While this may seem like a lot of things to do, pick one to work on for a few weeks and rock it until it becomes a habit! Then move on to another.
Are you an athlete? Here are some of my top tips for weight loss for athletes Weight Loss Advice for Athletes: 10 Practical Tips
Written by: Andrea Docherty, RD
Registered Dietitian and Sports Nutritionist
You may find that you are really enthusiastic about making a particular change to your eating habits, but as time goes on, that motivation starts to fade and those goals you set seem difficult to reach. Here are 5 of my tips to help you stay motivated over the long term.
1 – Choose the right reasons for losing weight/eating healthy
There are two types of motivation – intrinsic and extrinsic. Intrinsic motivation means the behaviour is driven by internal rewards. Extrinsic motivation is driven by outside rewards or to avoid punishment.
With weight loss goals, reasons for losing weight can often be extrinsic, like losing weight to look good for a wedding coming up. However, you may be more likely to stay motivated longer by intrinsic motivation. Examples of intrinsic motivation could be eating healthy because it helps you stay energized and focused at work, or because it allows you to have more energy to play with your kids or grandkids.
We may have both of these motivations, but try reminding yourself of the benefits healthy eating will give you internally when you feel motivation decreasing.
2 – Focus on what you can control
Attaining a certain number on the scale should not be a goal.
It can potentially be a tool for tracking progress (though there are better ways), but making it your ultimate goal to attain a certain number on the scale is not going to set you up for success because we can’t really control that number. So, when the scale doesn’t match up with what we expect, we can become frustrated, feel defeated and want to give up.
Instead, set goals around healthy habits that you can work on. An example of this type of goal is: I will pack a balanced lunch with snacks to bring to work each day. The outcome of this goal could be: a) Not buying take out and b) avoiding low energy, cravings or feeling extremely hungry by the time you get home from work. All of those outcomes can have great benefits and will support your goal of weight loss because it could help you avoid buying an unhealthy lunch, and ensure you have enough energy to make dinner or workout after work.
Setting goals around attainable nutrition habits will help to build confidence as you achieve them, allow you to progressively set more challenging goals, and know that you are doing what you can to achieve your goal of weight loss.
3 – Get some support
Having someone to connect with and support you through this change is key. Whether it be for accountability, providing words of encouragement, or to make meal prep work easier, it will help you feel like you aren’t alone. Talk to the people in your life so they can understand what changes you are trying to make and how they can support you – even if they don’t want to change yet themselves. Some examples of how you can get support from friends and family include:
- Find someone to run or workout with
- Text your workout to a friend as accountability
- Have your spouse or kids help you with the cooking or food prep
- Exchange healthy recipes or meals with friends
4 – Let go of all or none thinking
This type of thinking comes up in many areas of life, not just in healthy eating, but it makes it really easy for people to think they have fallen off track with one or two “treats,” and have a hard time getting back to their routine.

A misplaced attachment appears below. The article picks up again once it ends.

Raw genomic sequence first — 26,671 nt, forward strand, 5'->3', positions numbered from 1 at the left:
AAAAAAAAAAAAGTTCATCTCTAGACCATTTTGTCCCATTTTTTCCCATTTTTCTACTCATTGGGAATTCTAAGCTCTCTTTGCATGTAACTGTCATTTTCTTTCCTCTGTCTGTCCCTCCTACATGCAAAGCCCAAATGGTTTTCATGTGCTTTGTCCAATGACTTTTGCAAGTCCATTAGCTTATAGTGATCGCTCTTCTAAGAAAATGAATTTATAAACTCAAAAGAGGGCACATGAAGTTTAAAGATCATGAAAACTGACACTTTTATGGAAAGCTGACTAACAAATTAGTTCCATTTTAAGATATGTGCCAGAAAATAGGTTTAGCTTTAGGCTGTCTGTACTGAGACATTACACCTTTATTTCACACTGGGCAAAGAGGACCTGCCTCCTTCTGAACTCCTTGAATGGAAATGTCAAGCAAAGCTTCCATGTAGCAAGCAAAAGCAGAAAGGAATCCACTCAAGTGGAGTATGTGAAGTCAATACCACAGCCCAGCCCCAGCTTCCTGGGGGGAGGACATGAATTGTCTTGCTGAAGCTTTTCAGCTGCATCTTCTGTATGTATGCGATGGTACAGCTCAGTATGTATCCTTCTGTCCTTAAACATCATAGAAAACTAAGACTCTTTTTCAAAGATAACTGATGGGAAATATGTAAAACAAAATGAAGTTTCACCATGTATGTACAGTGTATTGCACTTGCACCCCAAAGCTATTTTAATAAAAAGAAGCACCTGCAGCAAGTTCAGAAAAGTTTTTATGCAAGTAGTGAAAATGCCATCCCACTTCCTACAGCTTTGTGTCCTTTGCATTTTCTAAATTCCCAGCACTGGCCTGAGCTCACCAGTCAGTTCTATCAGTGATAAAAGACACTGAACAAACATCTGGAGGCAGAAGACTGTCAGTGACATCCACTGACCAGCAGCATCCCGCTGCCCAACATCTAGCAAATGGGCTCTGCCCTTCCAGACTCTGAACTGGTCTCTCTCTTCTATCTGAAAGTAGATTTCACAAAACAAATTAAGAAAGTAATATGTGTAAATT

Learn to accept that healthy eating really is a lifestyle. There will be times when you can indulge in something a bit less healthy, but its about finding that right balance for you so you don’t feel deprived, but are also not giving into every treat or temptation that comes your way. Some things that can help are not putting any foods “off-limits,” and practicing mindful eating.
5 – Use visualization and be specific about your goals
Clarify your reasons for change and visualize how your life will look like when you reach your goal.
When in a situation where you can be tempted by something that can get in the way of your goals (such as choosing to skip the gym or not cook dinner because you are tired), taking a moment to pause and think about this image or long term goal in your mind can help you to resist the short lived reward or satisfaction that you may get.
I would love to hear your thoughts! Do you have any tips to share?
Written by: Andrea Docherty, RD
Registered Dietitian and Sports Nutritionist
As an athlete, the decision to lose weight can be a number of reasons. Reducing body fat may positively impact your performance by improving your power to weight ratio, agility, speed and/or endurance, and it may be necessary to reach a certain weight class. Your health is number one and any fat loss goals you have should not sacrifice health and performance. The first step is to determine what amount of weight loss is realistic for you.
Balancing heavy training and food intake can be challenge, and even more so when trying to create a deficit for fat loss without having negative consequences on performance or eating less than needed to support your normal metabolic functions. However, it is possible when you avoid the next quick fix and adopt strategies you can maintain long term. As an athlete, energy expenditure is typically already high, so modest changes to your diet will help with changing your weight. While there is no one specific diet plan to follow for weight loss, working with a Sports Dietitian like myself can take into consideration the many factors that makes you unique and put together an individualized plan and approach. I do have some tips that just about anyone can incorporate no matter what way of eating you choose to follow.
Before we get into those tips, athletes have a few important factors to consider when losing weight:
The Speed of Weight Loss
Losing weight too quickly can mean that weight lost is not fat and instead is water, glycogen and/or possibly muscle mass – 3 things as an athlete you don’t want to be losing!
Cutting carbohydrates heavily or not strategizing when they are consumed can result in glycogen (stored carbohydrates in the muscle and liver) depletion. For every gram of glycogen we store, 3g of water is stored along with it. That is why the first week of a low carb diet you can lose several pounds, but really it is a loss of glycogen and water.
Give yourself plenty of time to reach your goals. If you’re trying to make a weight class, minimize large fluctuations between the seasons and don’t wait until too close to competition in order to avoid making drastic changes in a short period of time. Losing weight modestly at about 1-2 lb/ week, without cutting calories to much or unnecessarily eliminating food groups can help preserve muscle.